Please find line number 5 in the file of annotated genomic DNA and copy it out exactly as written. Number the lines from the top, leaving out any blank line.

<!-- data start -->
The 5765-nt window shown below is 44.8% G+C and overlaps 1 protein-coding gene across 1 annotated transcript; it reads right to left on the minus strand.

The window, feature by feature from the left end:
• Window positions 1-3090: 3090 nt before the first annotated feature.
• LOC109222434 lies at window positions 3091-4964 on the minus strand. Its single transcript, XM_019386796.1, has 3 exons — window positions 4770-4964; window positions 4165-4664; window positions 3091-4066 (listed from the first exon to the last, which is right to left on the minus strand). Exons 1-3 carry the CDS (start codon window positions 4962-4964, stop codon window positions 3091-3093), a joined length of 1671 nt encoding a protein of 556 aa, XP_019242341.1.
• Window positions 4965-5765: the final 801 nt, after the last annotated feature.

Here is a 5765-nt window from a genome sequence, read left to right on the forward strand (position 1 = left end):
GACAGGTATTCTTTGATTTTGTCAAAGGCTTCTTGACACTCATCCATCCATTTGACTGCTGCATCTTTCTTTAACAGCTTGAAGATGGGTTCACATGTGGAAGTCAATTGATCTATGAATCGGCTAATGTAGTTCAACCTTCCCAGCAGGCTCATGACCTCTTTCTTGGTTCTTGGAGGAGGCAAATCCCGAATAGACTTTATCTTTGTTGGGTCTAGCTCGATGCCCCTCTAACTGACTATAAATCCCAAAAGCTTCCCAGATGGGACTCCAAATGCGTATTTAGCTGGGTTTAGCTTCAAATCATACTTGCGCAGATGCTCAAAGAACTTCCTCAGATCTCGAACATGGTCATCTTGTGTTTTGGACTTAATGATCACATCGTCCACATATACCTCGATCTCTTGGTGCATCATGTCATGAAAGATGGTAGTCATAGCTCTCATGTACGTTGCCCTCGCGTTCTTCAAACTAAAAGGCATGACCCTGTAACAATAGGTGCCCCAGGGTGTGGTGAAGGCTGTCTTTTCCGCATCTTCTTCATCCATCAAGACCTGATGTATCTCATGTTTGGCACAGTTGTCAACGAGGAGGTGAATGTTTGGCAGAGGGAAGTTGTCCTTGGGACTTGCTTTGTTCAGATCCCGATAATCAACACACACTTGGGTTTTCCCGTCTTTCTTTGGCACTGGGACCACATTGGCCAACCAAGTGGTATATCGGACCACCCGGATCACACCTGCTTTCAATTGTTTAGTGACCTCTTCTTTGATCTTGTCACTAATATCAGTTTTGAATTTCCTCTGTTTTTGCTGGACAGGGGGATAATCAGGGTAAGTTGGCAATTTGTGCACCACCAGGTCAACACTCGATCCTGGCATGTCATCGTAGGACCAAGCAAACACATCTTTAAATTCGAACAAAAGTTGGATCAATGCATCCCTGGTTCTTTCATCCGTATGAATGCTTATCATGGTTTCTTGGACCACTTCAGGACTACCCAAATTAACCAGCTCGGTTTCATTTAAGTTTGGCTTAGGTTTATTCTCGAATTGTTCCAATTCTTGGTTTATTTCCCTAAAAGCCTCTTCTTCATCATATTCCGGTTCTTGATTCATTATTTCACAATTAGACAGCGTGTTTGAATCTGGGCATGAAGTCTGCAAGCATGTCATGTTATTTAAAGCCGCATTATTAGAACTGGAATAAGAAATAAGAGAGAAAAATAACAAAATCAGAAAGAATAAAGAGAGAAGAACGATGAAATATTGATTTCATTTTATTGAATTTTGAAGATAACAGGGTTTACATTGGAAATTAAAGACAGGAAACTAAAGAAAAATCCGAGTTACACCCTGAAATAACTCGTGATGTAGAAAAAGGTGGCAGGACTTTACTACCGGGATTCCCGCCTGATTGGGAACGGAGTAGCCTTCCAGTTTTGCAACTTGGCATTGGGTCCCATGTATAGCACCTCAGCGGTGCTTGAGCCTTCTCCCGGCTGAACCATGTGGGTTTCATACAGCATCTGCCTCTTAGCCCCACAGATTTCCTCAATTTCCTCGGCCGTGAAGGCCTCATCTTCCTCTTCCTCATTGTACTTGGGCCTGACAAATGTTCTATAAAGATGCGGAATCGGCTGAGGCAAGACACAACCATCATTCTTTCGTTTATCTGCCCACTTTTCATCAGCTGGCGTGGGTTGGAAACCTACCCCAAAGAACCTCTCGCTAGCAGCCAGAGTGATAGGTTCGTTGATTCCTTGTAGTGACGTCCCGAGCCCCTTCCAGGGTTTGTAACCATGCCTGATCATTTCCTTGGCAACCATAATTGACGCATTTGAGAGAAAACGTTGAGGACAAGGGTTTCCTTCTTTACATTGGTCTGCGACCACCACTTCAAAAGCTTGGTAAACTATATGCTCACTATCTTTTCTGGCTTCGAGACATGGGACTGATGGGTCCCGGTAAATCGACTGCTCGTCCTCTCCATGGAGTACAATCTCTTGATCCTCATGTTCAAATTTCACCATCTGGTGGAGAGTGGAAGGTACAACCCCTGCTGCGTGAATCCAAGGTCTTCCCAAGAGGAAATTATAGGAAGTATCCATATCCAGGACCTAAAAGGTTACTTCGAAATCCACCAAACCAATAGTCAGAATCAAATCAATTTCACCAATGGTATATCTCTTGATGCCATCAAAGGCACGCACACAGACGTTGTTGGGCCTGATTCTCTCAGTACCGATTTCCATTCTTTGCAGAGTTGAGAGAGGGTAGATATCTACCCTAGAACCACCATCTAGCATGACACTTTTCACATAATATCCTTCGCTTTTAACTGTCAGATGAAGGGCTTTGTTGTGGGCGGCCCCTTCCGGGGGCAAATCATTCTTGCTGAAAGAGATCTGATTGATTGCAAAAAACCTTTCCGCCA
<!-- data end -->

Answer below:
• Window positions 4965-5765: the final 801 nt, after the last annotated feature.